Marty Schwartz (“Pit Bull”, Trader) Speaks At Amherst College by Finance Trends @FinanceTrends
You may also know Schwartz from his interview in Jack Schwager’s Market Wizards, a chapter which I will revisit in a follow-up post.
During November, the Roubaix Composite generated a net return of +0.82% relative to a total return of +2.34% for the Russell 2000 Index and +2.71% for the HFRI Equity Hedge (Total) Index. On a year to date basis, the Composite generated a net return of -8.08% relative to losses of -14.91% for the Russell 2000 Read More
Marty Schwartz Speaks At Amherst College
For now, let’s absorb some of the wisdom and life lessons he imparts to the students at Amherst. Those of us who are students of trading and life may find a few pearls in the highlights below:
Marty Schwartz begins his talk by relating some of his experiences as an Amherst student back in the 1960s (a technological “stone age” by comparison to today). He was decked early on with some pretty poor grades, but he fought to get back on track and completed his studies successfully. One recurring theme from the early portion of his talk is, “it didn’t kill me so it made me stronger.”.
Schwartz tells students, “I’m here to tell you that you can achieve anything you want, if you put the work in.”. Dreams are accomplished with persistence and hard work.
He began his Wall Street career as a securities analyst. There, he focused on company fundamentals and was paid a salary. However, he had a “penchant for gambling” and longed to work for himself as a speculator.
Credits his wife with giving him the confidence to stop being a loser and to become a winner.
Realized at age 33 that he needed a methodology to succeed in the markets. He began using a technical approach to trading and he synthesized elements of other people’s styles to form his own trading method. His career began to take off in the early ’80s, especially with the launch of the S&P futures contract in 1982.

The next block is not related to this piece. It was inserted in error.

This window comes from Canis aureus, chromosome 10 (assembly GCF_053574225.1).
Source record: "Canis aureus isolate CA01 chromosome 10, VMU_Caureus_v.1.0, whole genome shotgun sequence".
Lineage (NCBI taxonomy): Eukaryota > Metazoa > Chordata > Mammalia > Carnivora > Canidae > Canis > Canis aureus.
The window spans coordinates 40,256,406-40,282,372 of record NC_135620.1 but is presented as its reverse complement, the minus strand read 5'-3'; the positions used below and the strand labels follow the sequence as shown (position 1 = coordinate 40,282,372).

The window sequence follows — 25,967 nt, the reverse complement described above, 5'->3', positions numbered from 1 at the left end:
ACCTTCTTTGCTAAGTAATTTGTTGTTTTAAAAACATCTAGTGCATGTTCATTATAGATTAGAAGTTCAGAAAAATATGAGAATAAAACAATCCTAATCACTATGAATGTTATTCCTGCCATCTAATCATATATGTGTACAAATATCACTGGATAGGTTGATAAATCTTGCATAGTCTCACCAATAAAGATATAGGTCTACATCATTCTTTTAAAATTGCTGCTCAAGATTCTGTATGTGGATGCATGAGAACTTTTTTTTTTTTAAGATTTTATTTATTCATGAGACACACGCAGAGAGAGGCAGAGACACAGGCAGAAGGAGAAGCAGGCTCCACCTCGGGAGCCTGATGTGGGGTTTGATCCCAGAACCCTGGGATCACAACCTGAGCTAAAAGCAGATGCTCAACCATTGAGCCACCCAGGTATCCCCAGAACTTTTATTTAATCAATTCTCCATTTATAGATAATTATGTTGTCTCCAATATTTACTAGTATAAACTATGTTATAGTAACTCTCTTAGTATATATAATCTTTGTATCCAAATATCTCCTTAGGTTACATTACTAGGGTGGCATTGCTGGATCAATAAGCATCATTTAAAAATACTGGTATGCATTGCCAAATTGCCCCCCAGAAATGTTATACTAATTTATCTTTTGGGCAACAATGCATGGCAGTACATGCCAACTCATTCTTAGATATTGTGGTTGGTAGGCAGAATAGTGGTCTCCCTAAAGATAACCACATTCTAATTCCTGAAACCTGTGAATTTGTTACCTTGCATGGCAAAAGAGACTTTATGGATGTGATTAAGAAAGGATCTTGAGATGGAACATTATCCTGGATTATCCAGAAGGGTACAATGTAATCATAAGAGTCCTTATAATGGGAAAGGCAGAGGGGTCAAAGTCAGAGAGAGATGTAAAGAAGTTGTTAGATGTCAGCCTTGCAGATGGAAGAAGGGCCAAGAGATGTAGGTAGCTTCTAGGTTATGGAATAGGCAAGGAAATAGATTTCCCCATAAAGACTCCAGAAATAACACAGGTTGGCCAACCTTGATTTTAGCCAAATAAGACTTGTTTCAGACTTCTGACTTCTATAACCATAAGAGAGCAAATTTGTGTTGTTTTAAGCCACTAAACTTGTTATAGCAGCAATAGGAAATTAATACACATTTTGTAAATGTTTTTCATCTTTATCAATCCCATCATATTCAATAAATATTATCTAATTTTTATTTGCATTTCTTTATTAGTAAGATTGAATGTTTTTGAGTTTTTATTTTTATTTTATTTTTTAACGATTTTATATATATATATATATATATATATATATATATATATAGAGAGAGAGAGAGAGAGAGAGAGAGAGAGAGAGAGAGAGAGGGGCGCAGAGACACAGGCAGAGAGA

Marty says the S&P contract was “made for me, as I’m a market timer.”. He looked for change in velocity in the market when making a trade, with the goal of selling at the top of a sine curve and buying the bottom of the curve. He equates these moves, or curves, in the markets to the changing ocean tides. Marty’s approach was to find parallels to the markets in natural phenomena and “to try to replicate [these events] in the markets.”
“I like to compare markets to natural events… markets are living, breathing organisms. You have to adjust with them and continually change your methods.”
Investing is a lot different than trading, given the objectives and time horizons. Since Schwartz used leverage as a short-term trader, he realized that he needed to control his risk to prevent a blowup. “You need to use stops [a stop loss]… define an ‘uncle point’ to limit your risk. If you let large losses occur, it’s much harder to climb up the mountain [or get back to even] and your emotional state is rattled.”.
Schwartz went from being a fundamental analyst to trading with technical analysis, since he was more comfortable with this approach. “You have to look into your own personality and choose something [a trading style] that fits who you are, truthfully.”.
Money management is critical. “Why do most traders lose money? Because they’d rather lose money than admit they’re wrong.”.
More from Marty Schwartz in the Q+A session and video above. You’ll find more on trading and psychology in the related posts below.
Check back with us next week for a follow-up post featuring highlights from Marty Schwartz’s Market Wizards interview. See you then!
- Why Traders Fail: Mark Minervini Interview – Finance Trends
- SMB Capital at Indiana U: Aspiring Traders Take Note – Finance Trends
- Trading Psychology – Martin Schwartz Quotes – Tischendorf